Laws designed to ensure that pupils with the most severe special educational needs (SEN) are properly assessed within six months have been broken by almost half of local authorities, figures show.
The process for issuing statements to children with SEN is supposed to take only 26 weeks, but statistics reveal that 55 per cent of councils complied in all cases in the 200910 academic year.
There have been some improvements, with 67 out of 152 local authorities having a 100 per cent record, up from 46 last year. Nationally 95 per cent of SEN assessments were completed on time, up from 91 per cent in the year before.
But charities have criticised the statistics and the fact that councils are not punished for breaking the law.
Plymouth City Council had the worst record in the country for completing statements within the legal time limit - just 45 per cent were finished in 26 weeks. Officers say this is due to "staffing pressures" and delays in getting information.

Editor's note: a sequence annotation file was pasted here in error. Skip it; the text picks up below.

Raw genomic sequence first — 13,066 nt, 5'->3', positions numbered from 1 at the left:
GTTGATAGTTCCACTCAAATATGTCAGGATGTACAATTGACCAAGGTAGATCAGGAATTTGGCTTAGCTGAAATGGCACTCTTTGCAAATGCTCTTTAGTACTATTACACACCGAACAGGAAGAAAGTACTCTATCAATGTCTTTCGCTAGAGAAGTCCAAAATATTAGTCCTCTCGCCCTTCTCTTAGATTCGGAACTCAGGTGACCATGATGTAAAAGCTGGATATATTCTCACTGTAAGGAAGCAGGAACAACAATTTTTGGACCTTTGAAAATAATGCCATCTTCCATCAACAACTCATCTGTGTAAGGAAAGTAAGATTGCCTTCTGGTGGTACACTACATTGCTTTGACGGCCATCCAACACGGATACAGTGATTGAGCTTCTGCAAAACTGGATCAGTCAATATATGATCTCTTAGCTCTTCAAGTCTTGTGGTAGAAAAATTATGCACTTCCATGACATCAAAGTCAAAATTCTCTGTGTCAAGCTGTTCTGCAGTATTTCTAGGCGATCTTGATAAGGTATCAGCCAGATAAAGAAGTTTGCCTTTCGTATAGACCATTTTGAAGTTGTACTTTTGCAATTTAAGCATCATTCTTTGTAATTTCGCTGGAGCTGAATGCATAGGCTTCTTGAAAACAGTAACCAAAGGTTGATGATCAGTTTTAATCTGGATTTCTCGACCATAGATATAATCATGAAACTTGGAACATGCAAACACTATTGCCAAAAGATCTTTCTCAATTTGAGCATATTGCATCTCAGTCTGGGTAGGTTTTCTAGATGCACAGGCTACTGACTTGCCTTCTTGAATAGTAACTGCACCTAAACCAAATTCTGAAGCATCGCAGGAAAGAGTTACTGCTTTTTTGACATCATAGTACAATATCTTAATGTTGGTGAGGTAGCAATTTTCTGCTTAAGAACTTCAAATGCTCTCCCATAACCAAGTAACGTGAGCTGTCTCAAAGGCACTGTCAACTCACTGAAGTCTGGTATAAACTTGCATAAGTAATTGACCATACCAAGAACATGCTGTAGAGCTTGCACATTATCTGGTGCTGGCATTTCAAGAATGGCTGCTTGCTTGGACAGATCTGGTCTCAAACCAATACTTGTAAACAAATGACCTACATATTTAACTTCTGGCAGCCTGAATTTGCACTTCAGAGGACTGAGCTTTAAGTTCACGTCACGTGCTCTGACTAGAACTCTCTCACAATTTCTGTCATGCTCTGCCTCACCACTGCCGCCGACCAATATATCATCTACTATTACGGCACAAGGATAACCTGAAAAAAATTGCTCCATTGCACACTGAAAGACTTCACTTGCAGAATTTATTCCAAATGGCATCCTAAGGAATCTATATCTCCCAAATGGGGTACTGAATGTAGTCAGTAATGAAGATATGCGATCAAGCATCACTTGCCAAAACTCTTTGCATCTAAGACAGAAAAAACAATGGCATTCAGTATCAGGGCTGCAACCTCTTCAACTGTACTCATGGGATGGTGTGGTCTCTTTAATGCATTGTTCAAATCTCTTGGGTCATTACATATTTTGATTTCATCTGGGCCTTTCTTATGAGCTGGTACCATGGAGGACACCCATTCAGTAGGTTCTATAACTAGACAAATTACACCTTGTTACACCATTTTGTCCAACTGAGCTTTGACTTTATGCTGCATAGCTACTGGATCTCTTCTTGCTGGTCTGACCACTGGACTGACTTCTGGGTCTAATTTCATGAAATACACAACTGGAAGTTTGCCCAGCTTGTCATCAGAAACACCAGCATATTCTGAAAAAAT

A spokeswoman said not making "hasty decisions" had meant the council was more able to "get it right". So far in this academic year 66 per cent of statements have been completed within 26 weeks.
"Although the process of negotiation takes time we believe its value is shown in the comparatively very low numbers of parents that take our decisions to tribunal for review," she said.
The Lamb Inquiry on SEN earlier this year criticised the quality of statements, and said parents' experiences of the statutory assessment process are "negative and stressful".
Jane McConnell, chief executive of the Independent Panel for Special Education Advice, said: "These figures shows one of the major problems of the SEN system - there is no enforcement of the law.
"It's up to parents and the SEN community to report problems, but even then there is no "punishment" for local authorities."
Lorraine Petersen, chief executive of the National Association of Special Educational Needs, said: "Where you have a system which operates locally you are always going to have discrepancies.
"Unfortunately it means a postcode lottery and this is going to get worse. The Government wants to localise the SEN system even more."